LAFAYETTE — Before-and-after pictures of Mary Shandon Rhode tell the story of a journey through addiction and recovery.
"We're just like everybody else; we're just a little more broken," Rhode said.
Rhode is currently in a work release program at the Tippecanoe County Community Corrections Center. She is currently six months sober, but she has seen firsthand the struggles that people battle going through their journey with addiction and recovery.
“I am just now on the regular work release program. I had been in some much trouble in this facility. I am normally on the verge of going to jail and I graduate April fourth,” Rhode said.
Rhode has relied on resources provided by the corrections center — the same resources others can learn about, thanks to a Naloxone vending machine that is designed to save lives.
“It's got the Naloxone nasal spray, we added resource cards so there is a 24-hour pre-recovery contact number that an individual or family can call, as well as community resources for mental health, addiction, housing and any number of social services that our community provides,” said Jason Huber, executive director of the Tippecanoe County Community Corrections Center.
The Corrections Center is the first community corrections center in Indiana to receive a Naloxone vending machine. Naloxone, or Narcan, is a medication approved to reverse an overdose from opioids and is given when a person is showing signs of opioid overdose.
A total of 43 Narcan kits have been dispensed in the Tippecanoe County community through a vending machine.
“We like to be at the forefront of change. The opioid crisis affects our community just like others around the state, this is just an opportunity for us to be a part of the criminal justice system but also be a part of the recovery community,” Huber said.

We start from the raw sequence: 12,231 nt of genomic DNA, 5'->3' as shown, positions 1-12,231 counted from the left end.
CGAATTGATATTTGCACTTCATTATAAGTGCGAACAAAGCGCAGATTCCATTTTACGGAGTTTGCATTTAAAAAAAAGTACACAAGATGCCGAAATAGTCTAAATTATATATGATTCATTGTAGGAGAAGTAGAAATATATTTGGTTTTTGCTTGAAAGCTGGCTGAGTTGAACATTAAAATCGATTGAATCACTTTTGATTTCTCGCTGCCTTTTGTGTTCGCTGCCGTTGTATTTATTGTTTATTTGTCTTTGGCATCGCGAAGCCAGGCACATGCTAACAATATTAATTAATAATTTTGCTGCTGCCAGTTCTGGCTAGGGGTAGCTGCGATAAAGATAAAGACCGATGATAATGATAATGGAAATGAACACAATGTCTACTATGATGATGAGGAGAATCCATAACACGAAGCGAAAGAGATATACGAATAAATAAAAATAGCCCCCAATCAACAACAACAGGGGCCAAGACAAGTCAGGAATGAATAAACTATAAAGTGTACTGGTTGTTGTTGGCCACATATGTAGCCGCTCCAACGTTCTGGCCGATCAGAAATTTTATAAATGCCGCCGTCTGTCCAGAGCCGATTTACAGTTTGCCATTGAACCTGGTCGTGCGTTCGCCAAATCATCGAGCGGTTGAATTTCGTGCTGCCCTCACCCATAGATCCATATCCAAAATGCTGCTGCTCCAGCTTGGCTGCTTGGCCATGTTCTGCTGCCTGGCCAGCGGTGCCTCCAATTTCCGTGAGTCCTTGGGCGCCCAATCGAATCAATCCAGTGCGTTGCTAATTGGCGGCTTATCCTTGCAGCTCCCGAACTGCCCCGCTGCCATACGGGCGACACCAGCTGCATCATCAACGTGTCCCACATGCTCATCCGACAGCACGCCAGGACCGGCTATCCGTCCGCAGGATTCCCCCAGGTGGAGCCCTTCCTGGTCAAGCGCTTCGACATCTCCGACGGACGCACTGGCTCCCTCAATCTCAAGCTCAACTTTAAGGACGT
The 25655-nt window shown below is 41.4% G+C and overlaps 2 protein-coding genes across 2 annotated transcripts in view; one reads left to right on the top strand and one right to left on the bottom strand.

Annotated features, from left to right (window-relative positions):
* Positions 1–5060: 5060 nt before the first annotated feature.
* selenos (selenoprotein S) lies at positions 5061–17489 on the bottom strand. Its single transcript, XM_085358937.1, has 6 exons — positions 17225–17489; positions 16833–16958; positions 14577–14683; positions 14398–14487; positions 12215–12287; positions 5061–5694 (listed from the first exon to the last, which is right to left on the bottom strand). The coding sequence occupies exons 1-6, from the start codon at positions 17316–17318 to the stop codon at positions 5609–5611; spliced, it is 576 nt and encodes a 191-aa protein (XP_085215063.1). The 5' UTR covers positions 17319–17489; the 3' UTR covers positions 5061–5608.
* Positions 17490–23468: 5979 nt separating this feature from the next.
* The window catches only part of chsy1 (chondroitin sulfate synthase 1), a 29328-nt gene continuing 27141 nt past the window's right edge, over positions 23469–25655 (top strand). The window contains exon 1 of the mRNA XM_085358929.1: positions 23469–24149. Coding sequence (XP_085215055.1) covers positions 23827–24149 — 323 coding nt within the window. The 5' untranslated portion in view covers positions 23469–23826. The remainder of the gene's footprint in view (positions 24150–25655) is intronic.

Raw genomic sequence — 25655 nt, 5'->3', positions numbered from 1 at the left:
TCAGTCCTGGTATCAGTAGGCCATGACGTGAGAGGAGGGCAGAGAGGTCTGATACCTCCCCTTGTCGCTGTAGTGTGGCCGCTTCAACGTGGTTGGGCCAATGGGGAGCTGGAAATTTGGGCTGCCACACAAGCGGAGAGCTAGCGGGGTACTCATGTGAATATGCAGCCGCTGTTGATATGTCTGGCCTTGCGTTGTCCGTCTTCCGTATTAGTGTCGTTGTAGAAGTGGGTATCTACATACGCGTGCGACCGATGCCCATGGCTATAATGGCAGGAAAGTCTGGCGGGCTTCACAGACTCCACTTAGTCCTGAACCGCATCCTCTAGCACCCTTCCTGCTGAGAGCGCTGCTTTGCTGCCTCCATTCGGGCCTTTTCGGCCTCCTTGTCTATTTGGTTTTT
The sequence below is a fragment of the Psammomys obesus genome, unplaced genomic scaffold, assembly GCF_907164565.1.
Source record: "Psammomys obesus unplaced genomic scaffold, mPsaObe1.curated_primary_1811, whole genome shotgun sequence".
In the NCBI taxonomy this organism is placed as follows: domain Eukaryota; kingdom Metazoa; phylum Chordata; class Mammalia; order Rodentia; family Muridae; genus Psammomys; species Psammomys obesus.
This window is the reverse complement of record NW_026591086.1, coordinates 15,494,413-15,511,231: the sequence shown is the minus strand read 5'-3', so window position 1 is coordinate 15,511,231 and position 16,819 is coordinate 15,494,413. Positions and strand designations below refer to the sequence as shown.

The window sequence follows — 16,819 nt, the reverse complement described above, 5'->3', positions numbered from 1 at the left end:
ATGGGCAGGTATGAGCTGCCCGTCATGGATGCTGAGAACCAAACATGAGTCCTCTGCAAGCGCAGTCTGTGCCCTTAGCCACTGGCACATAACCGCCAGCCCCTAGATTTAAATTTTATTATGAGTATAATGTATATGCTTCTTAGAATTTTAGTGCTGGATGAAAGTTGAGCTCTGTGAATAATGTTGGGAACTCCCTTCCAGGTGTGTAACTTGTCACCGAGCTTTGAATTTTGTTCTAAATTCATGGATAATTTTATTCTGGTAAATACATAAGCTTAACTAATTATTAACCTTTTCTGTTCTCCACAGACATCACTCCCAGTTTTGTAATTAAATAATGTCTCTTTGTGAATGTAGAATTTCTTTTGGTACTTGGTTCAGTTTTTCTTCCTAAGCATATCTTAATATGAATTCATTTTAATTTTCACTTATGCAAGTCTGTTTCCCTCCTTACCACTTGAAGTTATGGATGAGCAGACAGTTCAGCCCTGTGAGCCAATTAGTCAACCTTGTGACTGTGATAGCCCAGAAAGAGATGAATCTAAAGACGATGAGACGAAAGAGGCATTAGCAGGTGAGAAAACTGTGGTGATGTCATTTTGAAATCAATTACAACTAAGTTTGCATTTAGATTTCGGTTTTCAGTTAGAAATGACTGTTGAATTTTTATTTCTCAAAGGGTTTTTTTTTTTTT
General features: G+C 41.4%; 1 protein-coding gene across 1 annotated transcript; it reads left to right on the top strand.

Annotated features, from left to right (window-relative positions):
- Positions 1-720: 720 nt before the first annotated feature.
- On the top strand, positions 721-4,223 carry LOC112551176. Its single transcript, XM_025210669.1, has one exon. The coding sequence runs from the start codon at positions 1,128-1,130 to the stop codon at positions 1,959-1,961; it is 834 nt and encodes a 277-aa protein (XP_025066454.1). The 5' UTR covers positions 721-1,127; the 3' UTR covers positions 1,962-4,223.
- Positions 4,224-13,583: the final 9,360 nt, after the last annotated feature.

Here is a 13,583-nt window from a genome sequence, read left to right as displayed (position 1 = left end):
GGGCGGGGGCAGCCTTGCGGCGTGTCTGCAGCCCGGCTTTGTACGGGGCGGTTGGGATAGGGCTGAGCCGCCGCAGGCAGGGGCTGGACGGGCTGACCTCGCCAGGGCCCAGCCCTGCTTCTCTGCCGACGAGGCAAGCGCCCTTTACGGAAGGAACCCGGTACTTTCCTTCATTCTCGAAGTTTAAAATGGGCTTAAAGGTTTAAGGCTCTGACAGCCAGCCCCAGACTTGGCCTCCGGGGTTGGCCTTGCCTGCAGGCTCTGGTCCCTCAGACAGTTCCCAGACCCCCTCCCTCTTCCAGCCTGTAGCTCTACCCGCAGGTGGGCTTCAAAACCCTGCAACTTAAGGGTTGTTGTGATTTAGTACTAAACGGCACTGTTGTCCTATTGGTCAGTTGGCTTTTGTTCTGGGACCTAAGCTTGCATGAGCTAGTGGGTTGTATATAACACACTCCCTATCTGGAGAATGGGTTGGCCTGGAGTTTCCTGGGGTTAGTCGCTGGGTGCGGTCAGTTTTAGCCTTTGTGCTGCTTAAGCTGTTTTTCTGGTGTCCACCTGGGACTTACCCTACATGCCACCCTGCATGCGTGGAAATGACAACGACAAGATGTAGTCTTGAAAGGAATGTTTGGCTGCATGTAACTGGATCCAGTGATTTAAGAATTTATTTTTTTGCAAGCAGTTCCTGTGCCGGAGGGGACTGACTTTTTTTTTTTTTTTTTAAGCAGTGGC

Each kit includes a single dose of Naloxone, instructions for use and a referral to treatment for substance use disorder. The machine holds up to 300 Naloxone kits and is free to access.
“I came to Lafayette in 2015 to do parole on a possession of meth charge and went to a recovery home and met a boy and fell in love and was introduced to heroin and it has ruined the last six years of my life,” Rhode said.
“That's saving more lives because you never know if someone on the street you might be passing might be overdosing, someone on the bus someone out here you never know, so I think it's a great idea," she added.
Rhode is proud of her journey and her community and a large part is thanks to the resources that she feels others battling addiction would benefit from.
“You know, we just need a little more love most days,” Rhode said.
Anyone interested in finding a Naloxone kit or a nearby distribution center can click here for more information.
If you or someone you know is dealing with a substance use-related emergency, call 911.
For more information on a recovery organization near you, you can visit the Indiana Recovery Network website.
You can call 211 for help 24/7 in Indiana.
You can call the Indiana Addiction Hotline at 1-800-622-HELP (4357).
To find where you can get Naloxone near you, click here.
To learn more about NaloxBoxes, click here.
To view more resources from NextLevel Recovery Indiana, click here to visit its website.
Click here to learn more about substance use disorders.
Substance use disorder-related data from the state.